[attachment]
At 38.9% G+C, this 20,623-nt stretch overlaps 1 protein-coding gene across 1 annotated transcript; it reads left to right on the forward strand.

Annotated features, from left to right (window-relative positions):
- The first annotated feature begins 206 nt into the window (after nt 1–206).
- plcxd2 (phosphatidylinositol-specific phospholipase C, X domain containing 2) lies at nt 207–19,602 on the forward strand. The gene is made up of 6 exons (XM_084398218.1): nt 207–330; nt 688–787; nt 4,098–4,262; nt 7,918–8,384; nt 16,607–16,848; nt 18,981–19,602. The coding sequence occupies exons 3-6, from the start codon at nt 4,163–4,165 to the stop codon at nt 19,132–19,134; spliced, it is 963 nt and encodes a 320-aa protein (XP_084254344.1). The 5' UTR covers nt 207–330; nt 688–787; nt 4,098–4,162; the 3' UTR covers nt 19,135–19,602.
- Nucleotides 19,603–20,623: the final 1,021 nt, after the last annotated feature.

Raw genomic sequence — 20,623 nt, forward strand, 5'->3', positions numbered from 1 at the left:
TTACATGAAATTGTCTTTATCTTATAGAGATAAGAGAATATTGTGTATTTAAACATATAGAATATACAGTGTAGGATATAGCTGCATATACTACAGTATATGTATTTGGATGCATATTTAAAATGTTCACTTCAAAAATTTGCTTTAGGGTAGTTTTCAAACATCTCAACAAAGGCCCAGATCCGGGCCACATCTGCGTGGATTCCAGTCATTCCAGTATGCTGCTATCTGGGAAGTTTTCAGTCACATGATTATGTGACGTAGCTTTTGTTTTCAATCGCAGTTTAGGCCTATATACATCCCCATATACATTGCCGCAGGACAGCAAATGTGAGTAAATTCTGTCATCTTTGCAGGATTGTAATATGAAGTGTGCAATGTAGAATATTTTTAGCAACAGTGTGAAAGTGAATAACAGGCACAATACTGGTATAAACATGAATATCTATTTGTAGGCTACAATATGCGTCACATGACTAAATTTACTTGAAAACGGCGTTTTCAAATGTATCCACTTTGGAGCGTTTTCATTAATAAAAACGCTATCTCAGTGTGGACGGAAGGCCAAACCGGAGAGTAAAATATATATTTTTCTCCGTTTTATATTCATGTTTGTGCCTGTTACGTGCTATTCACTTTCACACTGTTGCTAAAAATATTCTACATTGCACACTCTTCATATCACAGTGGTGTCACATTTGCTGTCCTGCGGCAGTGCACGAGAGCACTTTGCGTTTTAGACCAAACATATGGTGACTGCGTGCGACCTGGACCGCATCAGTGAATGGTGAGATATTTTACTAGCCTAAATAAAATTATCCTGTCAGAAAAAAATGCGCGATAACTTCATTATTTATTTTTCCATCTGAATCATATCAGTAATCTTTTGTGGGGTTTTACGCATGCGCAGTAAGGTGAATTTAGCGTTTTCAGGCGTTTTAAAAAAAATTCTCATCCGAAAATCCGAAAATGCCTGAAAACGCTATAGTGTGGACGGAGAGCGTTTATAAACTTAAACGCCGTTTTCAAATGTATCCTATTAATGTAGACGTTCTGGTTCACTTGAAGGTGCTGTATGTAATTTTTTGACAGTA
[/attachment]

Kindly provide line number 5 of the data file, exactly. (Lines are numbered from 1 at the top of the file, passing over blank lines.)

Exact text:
- Nucleotides 19,603–20,623: the final 1,021 nt, after the last annotated feature.